By the fourth day, the clouds had lifted and I was semi-normal again. It was Sunday, which means football, and you really can’t get me down on football Sunday (at least until the Cowboys lose) so that helped. (Until, of course, the Cowboys inevitably lost.) It is also Halloween weekend, which happens to be my favorite holiday. (I have purchased a cupcake costume but can’t really go anywhere so I will be that crazy person just sitting at home, on the couch, in a full-blown cupcake costume with nowhere to go.) But Halloween was another positive that enabled me to climb out of my cancer-crazy. I am able to maintain conversations again and family members are not running from me in fear. All good things.
The moral of the story is that it isn’t all going to be a cakewalk. I know, real enlightening, right? Well, to me, it actually sort of was. I didn’t realize how low this whole cancer thing could get a person. Sure, call it ignorant or whatever you will. I choose to try and remain as positive as possible so these moments of absolute despair came as a shock to me. I have found, however, that you will have the inescapable moments when you want to kill someone, the thought of another shot of wheatgrass makes you cry, or small, fuzzy bunnies anger you. You will not understand it, but you are justified in your feelings. Try and deal with them constructively as to not burn too many bridges. My mom has to talk to me again so it is good I took it out on her. (She may have a different take on the story, but hey, I say, GET YOUR OWN BLOG MOM!)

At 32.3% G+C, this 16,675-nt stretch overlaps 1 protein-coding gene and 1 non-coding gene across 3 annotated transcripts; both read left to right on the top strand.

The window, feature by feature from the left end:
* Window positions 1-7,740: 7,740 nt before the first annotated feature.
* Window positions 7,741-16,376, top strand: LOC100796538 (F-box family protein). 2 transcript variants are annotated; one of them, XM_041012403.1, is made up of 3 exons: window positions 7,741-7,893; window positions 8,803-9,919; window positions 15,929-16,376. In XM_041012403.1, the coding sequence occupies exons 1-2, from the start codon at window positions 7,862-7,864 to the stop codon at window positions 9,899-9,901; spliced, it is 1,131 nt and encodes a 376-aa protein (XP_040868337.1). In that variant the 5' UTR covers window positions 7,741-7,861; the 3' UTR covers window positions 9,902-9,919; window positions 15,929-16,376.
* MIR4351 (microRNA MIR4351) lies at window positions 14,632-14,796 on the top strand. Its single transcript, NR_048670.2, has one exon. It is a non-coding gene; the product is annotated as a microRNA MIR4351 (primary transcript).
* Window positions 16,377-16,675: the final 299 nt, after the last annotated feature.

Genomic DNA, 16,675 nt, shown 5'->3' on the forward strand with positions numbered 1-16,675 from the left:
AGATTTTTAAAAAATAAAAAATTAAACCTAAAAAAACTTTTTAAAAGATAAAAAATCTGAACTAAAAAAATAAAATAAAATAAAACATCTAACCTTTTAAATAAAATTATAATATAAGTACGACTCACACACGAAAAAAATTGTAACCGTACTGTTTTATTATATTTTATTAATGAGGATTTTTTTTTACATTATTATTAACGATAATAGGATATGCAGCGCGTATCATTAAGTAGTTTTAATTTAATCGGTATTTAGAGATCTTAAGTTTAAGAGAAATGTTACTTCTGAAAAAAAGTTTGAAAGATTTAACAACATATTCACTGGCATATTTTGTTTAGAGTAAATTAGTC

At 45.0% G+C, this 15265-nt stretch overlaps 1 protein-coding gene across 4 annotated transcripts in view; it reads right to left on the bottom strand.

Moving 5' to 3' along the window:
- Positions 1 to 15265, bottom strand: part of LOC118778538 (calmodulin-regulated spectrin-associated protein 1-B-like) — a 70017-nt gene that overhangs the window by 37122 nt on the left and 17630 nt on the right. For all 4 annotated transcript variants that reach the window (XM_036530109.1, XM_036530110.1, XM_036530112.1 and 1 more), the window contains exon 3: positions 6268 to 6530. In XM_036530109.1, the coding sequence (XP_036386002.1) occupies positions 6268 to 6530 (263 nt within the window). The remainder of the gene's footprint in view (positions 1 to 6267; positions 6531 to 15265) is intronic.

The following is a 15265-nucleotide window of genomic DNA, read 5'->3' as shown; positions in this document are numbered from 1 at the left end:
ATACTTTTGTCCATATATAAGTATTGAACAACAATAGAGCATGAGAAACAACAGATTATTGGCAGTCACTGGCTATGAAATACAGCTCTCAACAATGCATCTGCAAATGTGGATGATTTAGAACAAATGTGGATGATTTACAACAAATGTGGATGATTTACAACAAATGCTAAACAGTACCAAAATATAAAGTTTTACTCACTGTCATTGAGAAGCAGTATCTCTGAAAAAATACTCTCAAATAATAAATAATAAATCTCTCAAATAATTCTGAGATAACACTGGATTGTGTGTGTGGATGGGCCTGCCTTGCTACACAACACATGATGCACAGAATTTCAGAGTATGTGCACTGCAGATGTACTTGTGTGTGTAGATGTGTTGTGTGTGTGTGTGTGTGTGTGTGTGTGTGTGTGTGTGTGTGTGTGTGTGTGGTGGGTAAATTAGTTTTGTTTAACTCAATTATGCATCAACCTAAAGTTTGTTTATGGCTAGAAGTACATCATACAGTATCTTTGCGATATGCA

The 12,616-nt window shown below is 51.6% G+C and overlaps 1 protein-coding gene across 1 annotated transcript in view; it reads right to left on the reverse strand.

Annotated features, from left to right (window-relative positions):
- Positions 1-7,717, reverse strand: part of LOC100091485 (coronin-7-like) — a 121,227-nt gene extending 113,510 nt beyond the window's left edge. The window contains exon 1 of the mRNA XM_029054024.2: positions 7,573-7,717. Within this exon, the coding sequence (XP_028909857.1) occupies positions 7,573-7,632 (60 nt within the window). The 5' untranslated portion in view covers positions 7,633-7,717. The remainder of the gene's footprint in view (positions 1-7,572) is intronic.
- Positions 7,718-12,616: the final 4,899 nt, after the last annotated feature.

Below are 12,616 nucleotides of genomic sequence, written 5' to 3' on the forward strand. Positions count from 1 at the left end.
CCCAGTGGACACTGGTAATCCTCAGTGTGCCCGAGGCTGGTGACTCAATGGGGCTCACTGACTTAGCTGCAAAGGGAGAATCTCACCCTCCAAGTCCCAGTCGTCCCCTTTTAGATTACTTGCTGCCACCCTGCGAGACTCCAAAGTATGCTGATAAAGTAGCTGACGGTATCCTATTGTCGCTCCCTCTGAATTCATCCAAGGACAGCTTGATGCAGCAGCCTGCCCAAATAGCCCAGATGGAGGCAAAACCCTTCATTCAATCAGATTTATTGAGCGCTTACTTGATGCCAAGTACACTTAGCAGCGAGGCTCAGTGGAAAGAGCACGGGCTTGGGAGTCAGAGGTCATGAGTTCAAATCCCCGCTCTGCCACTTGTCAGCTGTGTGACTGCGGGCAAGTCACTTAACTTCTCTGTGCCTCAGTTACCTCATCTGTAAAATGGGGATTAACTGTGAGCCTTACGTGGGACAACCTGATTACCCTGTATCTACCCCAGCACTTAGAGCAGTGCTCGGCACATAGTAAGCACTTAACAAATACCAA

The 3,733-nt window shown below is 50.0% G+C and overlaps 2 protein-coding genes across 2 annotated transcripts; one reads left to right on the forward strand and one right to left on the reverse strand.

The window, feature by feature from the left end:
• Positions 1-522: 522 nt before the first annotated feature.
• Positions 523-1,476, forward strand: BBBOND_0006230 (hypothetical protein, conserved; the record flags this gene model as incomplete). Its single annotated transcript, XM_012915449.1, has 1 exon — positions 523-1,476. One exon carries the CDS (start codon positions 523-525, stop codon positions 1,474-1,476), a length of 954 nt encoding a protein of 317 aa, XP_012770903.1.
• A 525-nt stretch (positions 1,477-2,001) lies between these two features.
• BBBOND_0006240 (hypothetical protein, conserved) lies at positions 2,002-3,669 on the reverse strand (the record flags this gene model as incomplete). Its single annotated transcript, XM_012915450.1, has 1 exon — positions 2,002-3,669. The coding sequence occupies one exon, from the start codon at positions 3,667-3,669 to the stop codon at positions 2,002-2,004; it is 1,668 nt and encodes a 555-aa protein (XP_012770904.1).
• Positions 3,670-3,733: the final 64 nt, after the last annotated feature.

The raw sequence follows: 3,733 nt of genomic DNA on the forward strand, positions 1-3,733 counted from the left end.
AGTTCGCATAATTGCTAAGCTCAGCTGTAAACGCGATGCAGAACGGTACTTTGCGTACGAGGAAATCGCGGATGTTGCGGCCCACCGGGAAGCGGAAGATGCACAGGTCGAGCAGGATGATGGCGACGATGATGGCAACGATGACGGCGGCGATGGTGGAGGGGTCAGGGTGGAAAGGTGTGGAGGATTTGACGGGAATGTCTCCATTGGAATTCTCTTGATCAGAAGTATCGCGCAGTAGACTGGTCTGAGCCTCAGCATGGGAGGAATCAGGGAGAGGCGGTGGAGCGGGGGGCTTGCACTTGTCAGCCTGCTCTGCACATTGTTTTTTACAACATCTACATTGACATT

For those of you reading this that are undergoing treatment or about to, I remembered a tip that I wanted to share with your section of my audience in particular. For the big, whopping, let’s-get-down-in-the dumps-weekends, you may have aspirations to have; this next tip might not be for you. However, I have found that in those moments when you are at the supermarket, eyeing yet another kid buying a pack of powdered sugar donuts while you angrily ask the employee where the organic aisle is so you can stock up on tasteless yet nutritious foods, this tip might work splendidly—it does for me. Just stick with me because it may seem a bit trivial but it really isn’t. I promise.
My instructions are to find your happy place. For me I picked a few. They are each a time period in or a snapshot of my life where I felt an overwhelming sense of calmness and peace. (I only have about two or three of these moments in my lifetime anyways, so it wasn’t hard to choose.) I know this may sound so simple but it is actually much more difficult than it sounds to get to this place when you are dealing in the moment and your mind is spinning from one negative thought to the next. Dude, you gotta get it together. If you have not found that happy place, you may find yourself in a dark spot that you just can’t get out of. When I start to go there I have these moments in time that I go to. Meditate, do a downward dog, or just sit quietly in the sun and get to your place of tranquility and get there quick. The more thought you put into your happy snapshot before you are overcome with a sense of sadness, the easier it will be to get back there. And that, my friend, is how you go from crazy to calm in sixty seconds. And if you can’t get there, leave the supermarket fast, if not for you, for the sake of the kids.